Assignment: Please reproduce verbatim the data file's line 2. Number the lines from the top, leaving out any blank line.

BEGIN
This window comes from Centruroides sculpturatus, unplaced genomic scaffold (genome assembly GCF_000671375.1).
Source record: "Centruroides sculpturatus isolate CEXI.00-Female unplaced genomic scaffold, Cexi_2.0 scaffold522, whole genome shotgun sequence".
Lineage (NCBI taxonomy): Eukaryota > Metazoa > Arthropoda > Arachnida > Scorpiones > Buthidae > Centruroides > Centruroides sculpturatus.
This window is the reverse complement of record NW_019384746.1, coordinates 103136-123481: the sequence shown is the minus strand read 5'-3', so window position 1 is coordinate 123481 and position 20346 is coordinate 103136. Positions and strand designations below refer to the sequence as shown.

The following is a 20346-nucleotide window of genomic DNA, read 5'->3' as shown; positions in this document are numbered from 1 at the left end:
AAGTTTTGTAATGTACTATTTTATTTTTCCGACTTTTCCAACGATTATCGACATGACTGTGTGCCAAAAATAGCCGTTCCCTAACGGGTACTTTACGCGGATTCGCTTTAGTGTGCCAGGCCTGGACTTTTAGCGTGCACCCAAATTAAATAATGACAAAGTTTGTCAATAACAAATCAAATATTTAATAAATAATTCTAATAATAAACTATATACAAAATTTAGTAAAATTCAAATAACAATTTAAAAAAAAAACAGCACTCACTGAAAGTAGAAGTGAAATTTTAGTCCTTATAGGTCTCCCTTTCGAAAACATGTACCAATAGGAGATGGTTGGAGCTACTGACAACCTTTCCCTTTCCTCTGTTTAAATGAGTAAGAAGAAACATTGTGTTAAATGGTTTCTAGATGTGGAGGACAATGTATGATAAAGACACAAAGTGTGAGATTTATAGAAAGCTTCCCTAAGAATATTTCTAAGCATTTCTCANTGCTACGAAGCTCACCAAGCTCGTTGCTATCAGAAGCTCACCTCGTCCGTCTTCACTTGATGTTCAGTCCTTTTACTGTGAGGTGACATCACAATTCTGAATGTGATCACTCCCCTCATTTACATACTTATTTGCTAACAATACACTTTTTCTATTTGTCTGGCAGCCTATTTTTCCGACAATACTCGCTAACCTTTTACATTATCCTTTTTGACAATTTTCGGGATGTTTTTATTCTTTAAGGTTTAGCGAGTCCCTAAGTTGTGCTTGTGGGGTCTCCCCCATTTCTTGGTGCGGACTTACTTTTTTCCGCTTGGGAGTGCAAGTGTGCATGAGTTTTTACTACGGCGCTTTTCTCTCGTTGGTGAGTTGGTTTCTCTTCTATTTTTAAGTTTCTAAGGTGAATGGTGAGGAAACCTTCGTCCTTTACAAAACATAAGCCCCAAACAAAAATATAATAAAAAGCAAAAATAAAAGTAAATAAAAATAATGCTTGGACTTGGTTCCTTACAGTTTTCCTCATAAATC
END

Source record: "Centruroides sculpturatus isolate CEXI.00-Female unplaced genomic scaffold, Cexi_2.0 scaffold522, whole genome shotgun sequence".